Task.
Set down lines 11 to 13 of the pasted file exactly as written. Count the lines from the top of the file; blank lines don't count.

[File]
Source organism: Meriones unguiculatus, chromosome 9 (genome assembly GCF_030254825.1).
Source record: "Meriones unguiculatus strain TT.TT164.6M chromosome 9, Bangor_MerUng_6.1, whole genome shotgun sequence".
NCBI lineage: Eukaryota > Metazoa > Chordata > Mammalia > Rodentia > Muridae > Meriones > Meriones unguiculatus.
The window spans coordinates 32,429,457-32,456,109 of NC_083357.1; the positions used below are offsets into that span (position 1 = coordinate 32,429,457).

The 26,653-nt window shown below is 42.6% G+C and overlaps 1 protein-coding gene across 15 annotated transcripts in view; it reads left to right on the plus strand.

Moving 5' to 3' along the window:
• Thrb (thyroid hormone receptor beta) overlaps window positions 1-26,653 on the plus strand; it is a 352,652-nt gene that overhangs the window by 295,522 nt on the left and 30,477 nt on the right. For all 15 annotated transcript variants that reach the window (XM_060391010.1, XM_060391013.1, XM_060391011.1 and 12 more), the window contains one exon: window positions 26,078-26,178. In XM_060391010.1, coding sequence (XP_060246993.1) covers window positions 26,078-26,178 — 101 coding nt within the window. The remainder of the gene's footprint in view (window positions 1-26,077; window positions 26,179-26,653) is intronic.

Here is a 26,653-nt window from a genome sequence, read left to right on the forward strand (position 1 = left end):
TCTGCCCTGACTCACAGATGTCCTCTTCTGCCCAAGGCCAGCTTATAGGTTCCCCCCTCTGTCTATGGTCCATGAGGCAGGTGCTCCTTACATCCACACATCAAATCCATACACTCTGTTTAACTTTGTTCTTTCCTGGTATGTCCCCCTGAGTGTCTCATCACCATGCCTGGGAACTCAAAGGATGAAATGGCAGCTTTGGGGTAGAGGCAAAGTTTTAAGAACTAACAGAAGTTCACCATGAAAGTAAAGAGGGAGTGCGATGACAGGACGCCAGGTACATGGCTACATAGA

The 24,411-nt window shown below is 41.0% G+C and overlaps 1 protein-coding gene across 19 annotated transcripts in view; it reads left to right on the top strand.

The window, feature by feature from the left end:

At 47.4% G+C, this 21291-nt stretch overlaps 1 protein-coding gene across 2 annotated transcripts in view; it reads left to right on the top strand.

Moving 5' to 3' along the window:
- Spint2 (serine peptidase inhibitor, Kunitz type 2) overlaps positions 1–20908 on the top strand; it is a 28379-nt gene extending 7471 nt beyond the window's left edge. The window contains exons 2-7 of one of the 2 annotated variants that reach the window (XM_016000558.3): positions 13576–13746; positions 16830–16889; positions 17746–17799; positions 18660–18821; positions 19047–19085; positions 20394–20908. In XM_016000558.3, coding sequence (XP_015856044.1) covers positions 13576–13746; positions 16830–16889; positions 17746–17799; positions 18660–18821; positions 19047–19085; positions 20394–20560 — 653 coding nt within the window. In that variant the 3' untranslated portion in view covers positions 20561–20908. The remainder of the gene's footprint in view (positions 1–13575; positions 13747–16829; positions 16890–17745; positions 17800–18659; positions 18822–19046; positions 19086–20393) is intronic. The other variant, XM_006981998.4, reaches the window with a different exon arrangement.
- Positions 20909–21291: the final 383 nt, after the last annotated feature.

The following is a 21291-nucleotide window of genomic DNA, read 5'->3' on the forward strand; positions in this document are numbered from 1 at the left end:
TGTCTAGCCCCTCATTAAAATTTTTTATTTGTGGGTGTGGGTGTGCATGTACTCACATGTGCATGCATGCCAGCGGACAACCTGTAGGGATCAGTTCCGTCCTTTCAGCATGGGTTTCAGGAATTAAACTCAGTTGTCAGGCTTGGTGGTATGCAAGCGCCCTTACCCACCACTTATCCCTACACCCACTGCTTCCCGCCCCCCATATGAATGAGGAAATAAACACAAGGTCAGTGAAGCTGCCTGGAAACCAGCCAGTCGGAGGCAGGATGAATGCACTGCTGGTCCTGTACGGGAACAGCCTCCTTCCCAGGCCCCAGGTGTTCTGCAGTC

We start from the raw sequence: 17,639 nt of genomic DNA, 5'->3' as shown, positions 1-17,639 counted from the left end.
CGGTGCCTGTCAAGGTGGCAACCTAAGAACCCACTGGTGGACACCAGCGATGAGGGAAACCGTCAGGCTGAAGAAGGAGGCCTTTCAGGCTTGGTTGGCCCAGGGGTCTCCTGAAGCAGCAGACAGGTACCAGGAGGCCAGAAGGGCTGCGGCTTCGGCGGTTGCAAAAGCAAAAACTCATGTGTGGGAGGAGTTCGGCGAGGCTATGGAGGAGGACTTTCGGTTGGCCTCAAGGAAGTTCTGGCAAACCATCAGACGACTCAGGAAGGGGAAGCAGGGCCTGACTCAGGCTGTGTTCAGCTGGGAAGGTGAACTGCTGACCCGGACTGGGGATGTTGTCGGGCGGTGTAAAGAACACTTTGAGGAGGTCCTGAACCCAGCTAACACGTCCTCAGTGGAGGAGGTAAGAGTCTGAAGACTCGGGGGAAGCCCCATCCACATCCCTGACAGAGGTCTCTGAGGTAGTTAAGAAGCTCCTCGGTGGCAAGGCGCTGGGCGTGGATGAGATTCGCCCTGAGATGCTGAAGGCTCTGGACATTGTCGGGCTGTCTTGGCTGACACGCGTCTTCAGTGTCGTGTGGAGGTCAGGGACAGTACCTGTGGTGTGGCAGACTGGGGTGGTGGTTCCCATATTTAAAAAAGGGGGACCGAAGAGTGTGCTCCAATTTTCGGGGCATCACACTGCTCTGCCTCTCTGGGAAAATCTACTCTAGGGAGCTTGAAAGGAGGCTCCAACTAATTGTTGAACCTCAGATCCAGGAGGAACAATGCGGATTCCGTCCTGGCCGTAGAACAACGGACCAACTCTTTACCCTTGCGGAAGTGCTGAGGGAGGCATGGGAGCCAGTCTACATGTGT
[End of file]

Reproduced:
The window, feature by feature from the left end:

At 47.4% G+C, this 21291-nt stretch overlaps 1 protein-coding gene across 2 annotated transcripts in view; it reads left to right on the top strand.

Moving 5' to 3' along the window: